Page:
First off for the fucking record: KBR was a subsidiary of Halliburton. Halliburton = the parent; KBR = incorrigible child. KBR was the “contracting, engineering and construction unit” part of Halliburton until April 5, 2007. They then became “separate and independent of each other.” Prior to that date in 2007, KBR had been part of Halliburton for some 44 years.
Jamie Leigh Jones was employed by Halliburton/KBR in 2005 when she was gang-raped by fellow employees. Halliburton was privy to no-bid contracts – ‘major defense contracts’ for which the FBI began an investigation in 2004.
In a formal whistleblower complaint filed last week, Greenhouse alleged the award of contracts without competition to KBR puts at risk “the integrity of the federal contracting program as it relates to a major defense contractor.”
See the connection? “The federal contracting program as it relates to a major defense contractor.” KBR/Halliburton received federal contracts, albeit no-bid ones. They are (and were) considered a “major defense contractor.”
Are you following the logic here? Call me if I lose ya…. ‘kay?
So the 2010 Defense Appropriations bill is up in the Senate, and the good senator from Minnesota proposed an amendment calling for employee redress affecting those who seek contracts with the federal government. Specifically – military and/or defense contracts. So the Franken Amendment appears to be an appropriate fit.
Here’s the entirety of Senator Al Franken’s amendment – statement of purpose:
To prohibit the use of funds for any Federal contract with Halliburton Company, KBR, Inc., any of their subsidiaries or affiliates, or any other contracting party if such contractor or a subcontractor at any tier under such contract requires that employees or independent contractors sign mandatory arbitration clauses regarding certain claims.
Here’ s Sen. Franken on the floor of the Senate.
As has been demonstrated by the case of Jamie Leigh Jones and numerous other employees of contractors and subcontractors who have been the victim of crimes at the hands of other employees, there is now some redress. While in Iraq contractors were given immunity from prosecution for crimes committed while in Iraq; it was signed by J. Paul Bremer. Remember?
L. Paul Bremer, then the head of the Coalition Provisional Authority, the initial occupation government of Iraq, issued CPA Order 17 in June 2004, the day before the CPA ceased to exist. “Contractors,” it says, “shall not be subject to Iraqi laws or regulations in matters relating to the terms and conditions of their Contracts.”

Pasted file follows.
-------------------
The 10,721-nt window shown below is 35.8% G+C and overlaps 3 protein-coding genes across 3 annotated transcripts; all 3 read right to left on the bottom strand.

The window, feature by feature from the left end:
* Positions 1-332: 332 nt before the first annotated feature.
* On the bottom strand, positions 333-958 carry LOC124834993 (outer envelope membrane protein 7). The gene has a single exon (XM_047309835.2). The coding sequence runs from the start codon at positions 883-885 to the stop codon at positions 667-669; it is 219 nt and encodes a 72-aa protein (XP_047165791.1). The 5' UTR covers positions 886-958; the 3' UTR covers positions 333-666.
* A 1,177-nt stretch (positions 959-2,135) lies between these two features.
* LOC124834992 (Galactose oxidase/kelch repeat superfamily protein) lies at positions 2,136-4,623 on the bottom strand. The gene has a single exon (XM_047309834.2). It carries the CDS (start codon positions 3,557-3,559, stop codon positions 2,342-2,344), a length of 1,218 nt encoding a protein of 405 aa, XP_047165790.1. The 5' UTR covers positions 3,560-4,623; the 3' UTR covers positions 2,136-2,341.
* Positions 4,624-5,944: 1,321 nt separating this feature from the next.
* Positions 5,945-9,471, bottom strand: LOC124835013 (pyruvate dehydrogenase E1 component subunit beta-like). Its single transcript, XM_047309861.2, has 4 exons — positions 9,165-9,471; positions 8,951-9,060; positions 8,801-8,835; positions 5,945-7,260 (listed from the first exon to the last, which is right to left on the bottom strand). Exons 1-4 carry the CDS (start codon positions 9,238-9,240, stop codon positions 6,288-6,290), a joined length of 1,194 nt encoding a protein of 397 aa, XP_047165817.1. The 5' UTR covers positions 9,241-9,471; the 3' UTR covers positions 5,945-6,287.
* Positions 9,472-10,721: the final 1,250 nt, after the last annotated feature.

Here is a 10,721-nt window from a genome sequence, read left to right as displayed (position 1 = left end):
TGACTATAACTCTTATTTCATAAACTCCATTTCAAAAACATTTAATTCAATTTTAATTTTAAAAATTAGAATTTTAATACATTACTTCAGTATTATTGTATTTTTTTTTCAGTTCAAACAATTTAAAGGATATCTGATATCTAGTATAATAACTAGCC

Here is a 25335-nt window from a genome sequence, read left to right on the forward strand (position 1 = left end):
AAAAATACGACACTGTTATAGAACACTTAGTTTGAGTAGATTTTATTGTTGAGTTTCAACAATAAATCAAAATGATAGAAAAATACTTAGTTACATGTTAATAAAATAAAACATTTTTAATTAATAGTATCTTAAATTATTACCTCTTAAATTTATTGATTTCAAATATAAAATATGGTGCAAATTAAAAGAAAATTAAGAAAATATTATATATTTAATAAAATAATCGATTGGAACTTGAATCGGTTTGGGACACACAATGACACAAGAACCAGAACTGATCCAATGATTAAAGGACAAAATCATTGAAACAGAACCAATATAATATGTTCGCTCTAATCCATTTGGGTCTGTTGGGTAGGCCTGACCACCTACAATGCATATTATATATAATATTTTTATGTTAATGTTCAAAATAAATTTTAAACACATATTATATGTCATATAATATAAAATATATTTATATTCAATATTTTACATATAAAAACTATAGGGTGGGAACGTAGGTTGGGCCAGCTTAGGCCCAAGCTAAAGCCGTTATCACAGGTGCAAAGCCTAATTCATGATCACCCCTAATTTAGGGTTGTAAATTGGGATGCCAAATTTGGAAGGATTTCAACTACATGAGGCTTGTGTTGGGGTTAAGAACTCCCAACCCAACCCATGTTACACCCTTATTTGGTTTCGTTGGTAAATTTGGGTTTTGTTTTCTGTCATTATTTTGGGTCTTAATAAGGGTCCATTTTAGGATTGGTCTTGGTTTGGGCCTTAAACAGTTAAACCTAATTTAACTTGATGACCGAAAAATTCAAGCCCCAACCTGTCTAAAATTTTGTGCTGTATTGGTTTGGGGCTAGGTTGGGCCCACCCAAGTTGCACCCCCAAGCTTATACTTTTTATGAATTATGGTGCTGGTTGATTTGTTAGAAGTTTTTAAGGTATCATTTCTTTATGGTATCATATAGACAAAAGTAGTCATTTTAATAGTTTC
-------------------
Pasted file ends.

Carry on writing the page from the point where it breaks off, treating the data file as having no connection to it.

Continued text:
As pointed out here, “[T]the men that raped Jones had a free get out of jail ticket.”
That’s what it’s about. Accountability. In a case that surely epitomizes the insane lack of accountability and the definite need for redress, the case of Jamie Leigh Jones acutely ‘ demonstrates the need in holding contractors, subcontractors, & their employees responsible for crimes they commit. It just so happens, Ms Jones’ case is about rape – gang-rape, vicious misogynist crimes. These are American companies with American employees, paid by the American government (the American taxpayers), working for the American government, and yet are not subject to American law. Really?
Kevin Richert thinks that Senators Crapo and Risch are being painted as being ‘pro-rape.’ What I want from them is to EXPLAIN their votes because to me it’s all about protecting Halliburton and KBR. It’s about protecting the corporate interests of big-ass business. It’s not about protecting those Americans who are employed by these companies. That was the point behind Jon Stewart’s piece a few weeks ago regarding Sen. Franken’s amendment. As Jon Stewart said: “If, to protect Halliburton you have to side against rape victims, you might want to rethink your allegiances.” Substitute the word ‘rape’ for ‘crime’ if so desire, or ‘murder’ or …..
In his piece in the Idaho Statesman, Mr. Richert says both Senator Crapo & Risch plead ignorance regarding the connection between Halliburton & KBR. Bullshit. Please refer to the first paragraph above.
Lastly, the vote was 68-30. There were 10 Republicans who also voted ‘aye’ on Mr. Franken’s amendment. The four women in the senate who are Republicans – each voted ‘aye.’ The remaining six are men, three of whom I would call ‘oscillators’ in bipartisanship. I find it incredible that BOTH senators from Utah, BOTH Republicans, voted ‘aye.’ Utah, The Beehive State. While our own voted ‘nay.’
McClatchy has this from North Carolina where Sen Burr (R) voted ‘nay’ – “North Carolina Secretary of State Elaine Marshall noted that Burr was one of 30 Republican senators ….” I think what will come to light with this vote is that which has been bubbling ‘to the top’ since this new administration took office. Call it obstructionism, blatantly impeding, encumbrances, unwilling to help others . . . whatever fits. The interests of the American people are the primary concern of our legislators, not the protection of corporations and other such entities that compromise values and reward criminality.
These 30 white guys need to explain their vote to their constituents who want answers from them. The two whom I’m primarily interested in hearing from are Sen. Mike Crapo and Sen. Jim Risch.